So what does all this mean? Hopefully, it means that general maritime law supplemented by state wrongful death and survival laws will apply to any crash twelve miles or less from U.S. shores. That means that dependent upon each state’s allowable recovery, damages will vary from crash to crash and maybe from claimant to claimant. In the case of TWA 800, if a court were, for example, to apply New York state’s draconian wrongful death law, the parents of children on that airplane might recover less than they could if the airplane had crashed seven miles further out to sea. A court might find that general maritime law should be supplanted by the state law of the place of domicile of the victim, in which case a larger recovery may be possible. The problem is that this legislation creates, in some instances, more uncertainty than the law it replaced. That’s unfortunate because in this day when even the Warsaw Convention has no limits, the need for DOHSA in airplane crashes is absent.

This change in the law was a product of an election year compromise, and to the extent it arguably allows, in some instances, a predictable full and fair compensation for victims of airline crashes it is better than what preceded it. On the other hand, it would have been more helpful to victims’ families had the change allowed a consistent and well-defined recovery that applied to all airline crashes, regardless of the purely "accidental" location where they impact the water.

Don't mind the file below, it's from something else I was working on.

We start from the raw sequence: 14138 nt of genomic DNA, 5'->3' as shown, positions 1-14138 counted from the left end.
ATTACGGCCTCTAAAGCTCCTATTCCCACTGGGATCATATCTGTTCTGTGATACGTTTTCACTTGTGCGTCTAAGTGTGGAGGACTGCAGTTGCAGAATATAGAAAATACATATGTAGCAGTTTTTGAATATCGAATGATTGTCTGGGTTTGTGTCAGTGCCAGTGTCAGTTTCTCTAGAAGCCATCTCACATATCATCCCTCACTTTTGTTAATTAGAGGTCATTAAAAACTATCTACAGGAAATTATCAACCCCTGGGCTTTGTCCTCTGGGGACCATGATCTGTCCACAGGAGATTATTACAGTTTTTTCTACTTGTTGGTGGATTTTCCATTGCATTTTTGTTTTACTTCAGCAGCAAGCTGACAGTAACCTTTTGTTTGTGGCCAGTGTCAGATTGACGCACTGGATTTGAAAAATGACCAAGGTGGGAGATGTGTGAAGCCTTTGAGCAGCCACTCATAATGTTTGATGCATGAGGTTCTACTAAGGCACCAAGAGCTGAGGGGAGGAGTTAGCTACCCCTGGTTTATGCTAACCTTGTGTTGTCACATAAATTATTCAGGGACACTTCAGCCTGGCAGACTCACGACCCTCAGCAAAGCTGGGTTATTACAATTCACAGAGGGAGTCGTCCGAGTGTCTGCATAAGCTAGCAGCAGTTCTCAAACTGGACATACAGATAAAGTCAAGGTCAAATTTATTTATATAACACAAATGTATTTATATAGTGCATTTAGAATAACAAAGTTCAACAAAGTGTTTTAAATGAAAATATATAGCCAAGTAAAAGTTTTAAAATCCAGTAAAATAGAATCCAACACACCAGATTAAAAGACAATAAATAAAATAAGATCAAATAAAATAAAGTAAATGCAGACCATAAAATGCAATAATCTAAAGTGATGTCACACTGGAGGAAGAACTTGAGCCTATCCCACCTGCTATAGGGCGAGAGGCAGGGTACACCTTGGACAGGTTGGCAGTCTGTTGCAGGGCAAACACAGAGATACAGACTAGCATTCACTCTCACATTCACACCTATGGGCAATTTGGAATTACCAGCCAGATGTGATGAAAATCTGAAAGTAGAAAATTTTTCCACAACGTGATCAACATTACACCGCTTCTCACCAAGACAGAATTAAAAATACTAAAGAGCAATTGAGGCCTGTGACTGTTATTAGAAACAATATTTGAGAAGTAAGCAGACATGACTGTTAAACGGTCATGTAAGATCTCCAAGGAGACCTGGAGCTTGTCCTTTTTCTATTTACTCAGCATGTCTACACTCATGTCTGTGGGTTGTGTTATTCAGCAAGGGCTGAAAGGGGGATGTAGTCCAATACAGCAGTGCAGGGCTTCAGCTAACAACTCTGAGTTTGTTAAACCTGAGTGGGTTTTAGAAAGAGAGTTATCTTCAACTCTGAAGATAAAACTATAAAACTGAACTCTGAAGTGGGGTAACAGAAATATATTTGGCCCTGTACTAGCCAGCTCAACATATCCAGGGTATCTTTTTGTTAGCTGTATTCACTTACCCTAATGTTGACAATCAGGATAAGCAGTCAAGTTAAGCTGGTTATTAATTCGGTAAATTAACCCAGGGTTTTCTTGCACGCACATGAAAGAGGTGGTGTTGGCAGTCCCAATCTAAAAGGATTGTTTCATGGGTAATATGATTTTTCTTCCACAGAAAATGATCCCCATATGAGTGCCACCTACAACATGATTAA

March 17, 2000

Friday, February 11, 2000

ALASKA AIRLINES FLIGHT 261 - A Preliminary Analysis

Eighty-eight people needlessly gave their lives in the crash of Alaska Airlines Flight 261. Another eighty-eight who will be missed by their families, mourned by their loved ones, remembered in stunned disbelief. Why them? It just doesn’t seem fair that having enjoyed what must have been a joyous vacation in Mexico these marvelous people in the prime of their lives have been silenced forever.

Sound familiar? We uttered these laments just last year for two hundred seventeen in the crash of Egyptair 990, two hundred thirty-two in the crash of Swissair 111 the year before, and so on and so on, year after year. While the causes of these crashes are different, the myths surrounding them are the same.

The official investigation into this crash has just begun. A lot more needs to be learned, but enough information has been released so a preliminary analysis can be made.

Alaska Airlines Flight 261 was most likely caused by a stabilizer trim that got so far nose down that there was no longer sufficient elevator authority to counteract the nose down pitch. In simple terms that means that the leading edge of the horizontal stabilizer (that’s the little horizontal wing on top of the tail) moved upwards on its motorized jackscrew (it’s hinged at the back) so far that the movement of the elevators (they’re the little flaps that attach to the rear of the horizontal stabilizer on the tail) couldn’t pitch the nose of the airplane back up. The reason the airplane was seen to move so wildly in the air before impact may have been due to the crew trying to regain control even to the point of rolling inverted so they could use the down pitch in reverse (the pitch would tend to cause the aircraft to climb if the airplane were upside down). It may also have resulted from loss of a control surface or flap departing the aircraft on one side.